Moves iter back count lines, to the start of the target line.

  • gboolean gtk_text_iter_forward_word_end(GtkTextIter * iter )

    Moves iter to the next end of a word.

  • gboolean gtk_text_iter_backward_word_start(GtkTextIter * iter )

    Moves iter to the previous start of a word.

  • gboolean gtk_text_iter_forward_word_ends(GtkTextIter * iter , gint count )

    Moves iter ahead count word ends.

  • gboolean gtk_text_iter_backward_word_starts(GtkTextIter * iter , gint count )

    Moves iter back count word starts.

  • gboolean gtk_text_iter_forward_sentence_end(GtkTextIter * iter )

    Moves iter to the next end of sentence.

  • gboolean gtk_text_iter_backward_sentence_start(GtkTextIter * iter )

    Moves iter to the previous start of sentence.

  • gboolean gtk_text_iter_forward_sentence_ends(GtkTextIter * iter , gint count )

    Moves iter ahead count sentence ends.

  • gboolean gtk_text_iter_backward_sentence_starts(GtkTextIter * iter , gint count )

    Moves iter back count sentence starts.

  • gboolean gtk_text_iter_forward_to_end(GtkTextIter * iter )

    Moves iter to the position after the last character in its buffer.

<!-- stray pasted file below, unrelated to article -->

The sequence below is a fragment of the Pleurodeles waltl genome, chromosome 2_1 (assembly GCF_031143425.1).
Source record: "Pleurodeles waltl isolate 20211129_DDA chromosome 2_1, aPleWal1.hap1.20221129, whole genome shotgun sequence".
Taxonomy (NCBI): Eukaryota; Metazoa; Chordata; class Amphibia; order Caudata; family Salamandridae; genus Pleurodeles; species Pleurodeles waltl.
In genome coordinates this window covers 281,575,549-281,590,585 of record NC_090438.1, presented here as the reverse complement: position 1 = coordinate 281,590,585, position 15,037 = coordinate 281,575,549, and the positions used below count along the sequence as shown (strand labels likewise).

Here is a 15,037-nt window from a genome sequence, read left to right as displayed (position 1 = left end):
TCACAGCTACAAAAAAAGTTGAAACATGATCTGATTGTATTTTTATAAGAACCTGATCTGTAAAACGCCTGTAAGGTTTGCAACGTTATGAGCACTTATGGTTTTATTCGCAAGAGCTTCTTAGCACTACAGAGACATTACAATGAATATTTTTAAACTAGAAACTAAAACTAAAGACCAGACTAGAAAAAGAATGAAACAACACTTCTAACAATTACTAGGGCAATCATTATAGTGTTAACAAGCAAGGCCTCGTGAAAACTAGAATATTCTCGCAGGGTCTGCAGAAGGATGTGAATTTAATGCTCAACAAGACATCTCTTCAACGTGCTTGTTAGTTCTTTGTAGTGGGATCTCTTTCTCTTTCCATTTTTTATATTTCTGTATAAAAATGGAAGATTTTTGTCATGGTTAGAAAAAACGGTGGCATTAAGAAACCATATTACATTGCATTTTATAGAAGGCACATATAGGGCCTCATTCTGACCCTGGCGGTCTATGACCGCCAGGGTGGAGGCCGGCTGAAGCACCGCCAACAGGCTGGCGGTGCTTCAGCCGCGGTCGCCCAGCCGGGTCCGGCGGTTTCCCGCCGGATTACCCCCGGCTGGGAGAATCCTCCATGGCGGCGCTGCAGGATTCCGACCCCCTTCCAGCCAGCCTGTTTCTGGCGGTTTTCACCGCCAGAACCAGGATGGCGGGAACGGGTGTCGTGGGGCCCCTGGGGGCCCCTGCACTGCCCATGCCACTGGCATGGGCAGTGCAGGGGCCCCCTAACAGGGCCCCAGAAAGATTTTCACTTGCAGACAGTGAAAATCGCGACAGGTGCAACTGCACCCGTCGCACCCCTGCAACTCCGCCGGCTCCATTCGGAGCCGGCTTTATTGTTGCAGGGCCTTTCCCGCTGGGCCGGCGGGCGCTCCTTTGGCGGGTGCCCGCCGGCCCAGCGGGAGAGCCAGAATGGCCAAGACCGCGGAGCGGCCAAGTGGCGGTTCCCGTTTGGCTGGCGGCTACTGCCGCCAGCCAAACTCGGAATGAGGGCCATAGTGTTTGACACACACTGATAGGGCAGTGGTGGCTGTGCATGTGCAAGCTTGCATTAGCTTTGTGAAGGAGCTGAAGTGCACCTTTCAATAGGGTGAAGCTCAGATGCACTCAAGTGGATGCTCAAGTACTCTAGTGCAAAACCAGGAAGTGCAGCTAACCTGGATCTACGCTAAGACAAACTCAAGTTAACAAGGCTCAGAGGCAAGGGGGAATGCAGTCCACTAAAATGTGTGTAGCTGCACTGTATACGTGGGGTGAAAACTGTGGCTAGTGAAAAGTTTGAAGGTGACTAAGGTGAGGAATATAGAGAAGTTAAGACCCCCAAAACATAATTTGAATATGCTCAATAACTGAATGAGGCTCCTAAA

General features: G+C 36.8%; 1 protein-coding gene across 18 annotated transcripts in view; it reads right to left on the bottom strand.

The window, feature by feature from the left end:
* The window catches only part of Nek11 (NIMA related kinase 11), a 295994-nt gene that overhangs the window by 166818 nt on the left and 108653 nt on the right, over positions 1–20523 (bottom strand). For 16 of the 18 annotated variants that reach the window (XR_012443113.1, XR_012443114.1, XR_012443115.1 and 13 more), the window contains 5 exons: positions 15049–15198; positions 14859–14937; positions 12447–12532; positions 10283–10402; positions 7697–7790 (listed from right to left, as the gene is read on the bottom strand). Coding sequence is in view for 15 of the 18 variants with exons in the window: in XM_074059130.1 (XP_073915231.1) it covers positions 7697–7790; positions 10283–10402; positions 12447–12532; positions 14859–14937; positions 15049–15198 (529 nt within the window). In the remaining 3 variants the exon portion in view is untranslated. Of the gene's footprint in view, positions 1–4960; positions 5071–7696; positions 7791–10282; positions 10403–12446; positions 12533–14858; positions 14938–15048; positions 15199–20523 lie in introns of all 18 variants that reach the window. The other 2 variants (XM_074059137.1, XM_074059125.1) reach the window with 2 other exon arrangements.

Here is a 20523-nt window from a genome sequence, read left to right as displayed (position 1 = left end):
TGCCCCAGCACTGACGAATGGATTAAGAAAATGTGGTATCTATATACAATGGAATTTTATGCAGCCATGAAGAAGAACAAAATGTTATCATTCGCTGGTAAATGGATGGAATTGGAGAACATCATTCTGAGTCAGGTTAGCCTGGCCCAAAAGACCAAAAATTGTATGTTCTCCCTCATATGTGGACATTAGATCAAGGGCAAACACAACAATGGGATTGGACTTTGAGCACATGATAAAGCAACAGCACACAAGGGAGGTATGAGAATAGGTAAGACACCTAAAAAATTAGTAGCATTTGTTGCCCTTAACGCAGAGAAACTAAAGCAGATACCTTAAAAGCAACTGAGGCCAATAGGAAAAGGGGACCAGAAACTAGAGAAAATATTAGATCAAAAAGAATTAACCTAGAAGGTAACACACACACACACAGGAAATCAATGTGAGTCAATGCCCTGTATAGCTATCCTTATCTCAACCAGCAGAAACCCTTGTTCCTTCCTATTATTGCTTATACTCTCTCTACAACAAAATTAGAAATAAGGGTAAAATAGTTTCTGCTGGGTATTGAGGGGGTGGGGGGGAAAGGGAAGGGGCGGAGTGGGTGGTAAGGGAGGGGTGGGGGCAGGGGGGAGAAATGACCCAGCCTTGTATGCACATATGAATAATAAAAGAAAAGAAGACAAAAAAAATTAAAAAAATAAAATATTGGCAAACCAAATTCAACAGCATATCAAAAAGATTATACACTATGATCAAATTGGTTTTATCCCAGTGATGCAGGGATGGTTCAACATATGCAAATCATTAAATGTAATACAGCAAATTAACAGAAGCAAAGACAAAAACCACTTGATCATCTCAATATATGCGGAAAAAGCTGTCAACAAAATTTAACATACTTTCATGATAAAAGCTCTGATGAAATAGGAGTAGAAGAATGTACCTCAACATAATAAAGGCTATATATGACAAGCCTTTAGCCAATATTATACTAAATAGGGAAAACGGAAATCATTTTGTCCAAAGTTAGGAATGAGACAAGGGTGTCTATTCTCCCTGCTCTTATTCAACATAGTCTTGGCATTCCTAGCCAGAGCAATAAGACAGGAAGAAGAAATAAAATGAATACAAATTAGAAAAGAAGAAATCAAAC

• gboolean gtk_text_iter_forward_to_line_end(GtkTextIter * iter )

    Moves iter to the end of its current line.

  • gboolean gtk_text_iter_forward_to_tag_toggle(GtkTextIter * iter , GtkTextTag * tag )

    Moves iter to the next place in the text where tag changes. If tag is NULL , this function moves the iterator to the next tag.

  • gboolean gtk_text_iter_backward_to_tag_toggle(GtkTextIter * iter , GtkTextTag * tag )

    Like the preceding function, but searches backward.

  • gboolean gtk_text_iter_forward_find_char(GtkTextIter * iter , GtkTextCharPredicate func , gpointer data , const GtkTextIter * end )

    Searches forward for characters until end , running func with data on each character until func returns TRUE (see the following GtkTextCharPredicate type definition discussion); at this point, this function sets iter to the matching character's position and returns. If end is NULL , this function searches until the end of the buffer.

  • gboolean gtk_text_iter_backward_find_char(GtkTextIter * iter , GtkTextCharPredicate func , gpointer data , const GtkTextIter * end )

    Like the preceding function, but searches backward, and end must sit before iter .

GtkTextCharPredicate 's type definition is

 typedef gboolean (* GtkTextCharPredicate) (gunichar ch, gpointer user_data); 

Your predicate functions should return TRUE if ch matches the search criteria (possibly determined in part by user_data ).

Here are two more functions that search text buffers:

  • gboolean gtk_text_iter_forward_search(const GtkTextIter * iter , const gchar * string , GtkTextSearchFlags flags , GtkTextIter * match_start , GtkTextIter * match_end , const GtkTextIter * end )

    Returns TRUE if string appears between iter and end (if end is NULL , search until the end of iter 's buffer). If match_start and match_end are not NULL , this function sets these to the bounds of the matching string in iter 's buffer.